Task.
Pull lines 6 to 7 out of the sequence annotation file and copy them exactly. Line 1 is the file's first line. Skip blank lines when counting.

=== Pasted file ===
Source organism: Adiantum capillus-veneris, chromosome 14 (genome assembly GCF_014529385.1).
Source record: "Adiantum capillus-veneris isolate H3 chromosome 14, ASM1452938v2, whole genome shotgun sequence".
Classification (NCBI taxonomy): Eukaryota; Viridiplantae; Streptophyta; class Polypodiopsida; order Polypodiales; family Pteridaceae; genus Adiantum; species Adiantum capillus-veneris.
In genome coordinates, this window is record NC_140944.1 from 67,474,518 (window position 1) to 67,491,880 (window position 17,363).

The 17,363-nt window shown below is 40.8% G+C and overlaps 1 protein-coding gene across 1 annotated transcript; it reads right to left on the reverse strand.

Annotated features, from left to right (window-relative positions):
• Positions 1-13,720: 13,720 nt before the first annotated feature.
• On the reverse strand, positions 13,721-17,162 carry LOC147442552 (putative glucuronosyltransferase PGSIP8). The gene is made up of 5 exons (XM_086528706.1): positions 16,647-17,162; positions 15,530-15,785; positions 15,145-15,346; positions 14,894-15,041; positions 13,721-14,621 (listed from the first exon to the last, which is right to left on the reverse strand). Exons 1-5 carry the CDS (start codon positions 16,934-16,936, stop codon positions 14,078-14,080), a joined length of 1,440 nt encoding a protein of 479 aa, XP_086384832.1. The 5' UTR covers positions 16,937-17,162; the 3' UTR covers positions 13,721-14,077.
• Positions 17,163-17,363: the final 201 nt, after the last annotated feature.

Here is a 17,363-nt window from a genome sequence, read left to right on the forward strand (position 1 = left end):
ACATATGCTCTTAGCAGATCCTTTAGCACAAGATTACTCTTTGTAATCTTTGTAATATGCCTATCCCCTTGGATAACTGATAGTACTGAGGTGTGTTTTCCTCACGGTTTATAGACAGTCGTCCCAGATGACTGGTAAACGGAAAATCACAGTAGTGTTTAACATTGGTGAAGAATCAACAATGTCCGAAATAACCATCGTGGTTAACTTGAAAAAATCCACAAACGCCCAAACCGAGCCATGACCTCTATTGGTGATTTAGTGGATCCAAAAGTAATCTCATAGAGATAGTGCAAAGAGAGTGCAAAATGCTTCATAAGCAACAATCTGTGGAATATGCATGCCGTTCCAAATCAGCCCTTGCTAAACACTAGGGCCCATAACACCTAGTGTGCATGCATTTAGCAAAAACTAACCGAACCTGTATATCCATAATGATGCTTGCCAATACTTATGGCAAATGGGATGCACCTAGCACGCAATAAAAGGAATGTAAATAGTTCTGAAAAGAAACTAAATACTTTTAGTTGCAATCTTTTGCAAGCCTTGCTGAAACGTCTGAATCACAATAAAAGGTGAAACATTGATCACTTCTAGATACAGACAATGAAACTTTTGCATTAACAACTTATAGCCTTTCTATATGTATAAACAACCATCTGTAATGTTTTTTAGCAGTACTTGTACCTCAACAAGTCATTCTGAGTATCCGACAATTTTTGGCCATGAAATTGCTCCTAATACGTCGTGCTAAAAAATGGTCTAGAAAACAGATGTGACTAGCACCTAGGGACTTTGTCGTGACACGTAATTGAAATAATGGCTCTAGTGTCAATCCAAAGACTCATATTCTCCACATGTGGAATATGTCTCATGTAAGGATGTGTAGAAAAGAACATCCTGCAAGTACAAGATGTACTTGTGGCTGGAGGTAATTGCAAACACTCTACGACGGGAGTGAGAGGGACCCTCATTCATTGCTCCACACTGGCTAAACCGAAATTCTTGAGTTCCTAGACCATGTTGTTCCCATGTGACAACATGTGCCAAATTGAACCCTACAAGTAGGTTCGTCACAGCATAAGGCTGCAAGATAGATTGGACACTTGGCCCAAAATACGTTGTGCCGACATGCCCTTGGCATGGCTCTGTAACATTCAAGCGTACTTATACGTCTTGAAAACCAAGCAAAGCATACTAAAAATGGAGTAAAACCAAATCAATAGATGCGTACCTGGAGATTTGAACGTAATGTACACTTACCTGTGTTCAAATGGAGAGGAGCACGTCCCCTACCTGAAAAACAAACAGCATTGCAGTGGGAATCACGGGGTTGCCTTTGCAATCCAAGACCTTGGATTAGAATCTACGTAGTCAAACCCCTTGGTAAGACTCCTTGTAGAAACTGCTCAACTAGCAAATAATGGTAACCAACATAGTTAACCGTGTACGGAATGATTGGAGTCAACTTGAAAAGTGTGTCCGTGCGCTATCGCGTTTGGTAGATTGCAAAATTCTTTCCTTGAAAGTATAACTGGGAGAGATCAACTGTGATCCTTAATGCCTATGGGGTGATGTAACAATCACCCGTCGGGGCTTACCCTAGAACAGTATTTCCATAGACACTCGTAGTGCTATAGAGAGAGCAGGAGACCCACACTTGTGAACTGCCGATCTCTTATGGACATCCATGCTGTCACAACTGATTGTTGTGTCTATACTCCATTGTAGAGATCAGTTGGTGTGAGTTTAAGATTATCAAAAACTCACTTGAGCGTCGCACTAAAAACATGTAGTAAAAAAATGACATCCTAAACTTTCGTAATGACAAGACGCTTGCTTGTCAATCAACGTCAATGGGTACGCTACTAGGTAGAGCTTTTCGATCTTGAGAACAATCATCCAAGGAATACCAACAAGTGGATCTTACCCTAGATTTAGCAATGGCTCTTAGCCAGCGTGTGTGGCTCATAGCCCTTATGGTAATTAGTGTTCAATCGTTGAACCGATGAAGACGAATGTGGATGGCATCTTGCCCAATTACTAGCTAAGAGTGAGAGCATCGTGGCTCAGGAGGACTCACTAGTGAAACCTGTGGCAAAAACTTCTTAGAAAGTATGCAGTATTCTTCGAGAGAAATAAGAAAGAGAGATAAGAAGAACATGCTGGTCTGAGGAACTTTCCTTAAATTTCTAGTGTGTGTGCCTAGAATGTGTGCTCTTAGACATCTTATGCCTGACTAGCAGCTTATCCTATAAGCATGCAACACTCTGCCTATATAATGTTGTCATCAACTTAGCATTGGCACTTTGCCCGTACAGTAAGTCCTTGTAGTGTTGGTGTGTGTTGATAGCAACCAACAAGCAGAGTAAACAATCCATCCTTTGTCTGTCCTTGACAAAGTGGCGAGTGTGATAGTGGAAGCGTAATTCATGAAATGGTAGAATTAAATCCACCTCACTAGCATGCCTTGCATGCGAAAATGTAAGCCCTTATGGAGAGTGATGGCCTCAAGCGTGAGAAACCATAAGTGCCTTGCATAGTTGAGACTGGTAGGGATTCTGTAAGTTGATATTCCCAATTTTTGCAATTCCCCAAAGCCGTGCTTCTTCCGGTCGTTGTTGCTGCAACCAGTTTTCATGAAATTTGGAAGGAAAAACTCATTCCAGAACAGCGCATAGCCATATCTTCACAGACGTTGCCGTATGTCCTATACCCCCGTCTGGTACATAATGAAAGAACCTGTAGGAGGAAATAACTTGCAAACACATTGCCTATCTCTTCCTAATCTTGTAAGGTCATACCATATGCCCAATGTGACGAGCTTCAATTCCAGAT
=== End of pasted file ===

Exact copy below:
Annotated features, from left to right (window-relative positions):
• Positions 1-13,720: 13,720 nt before the first annotated feature.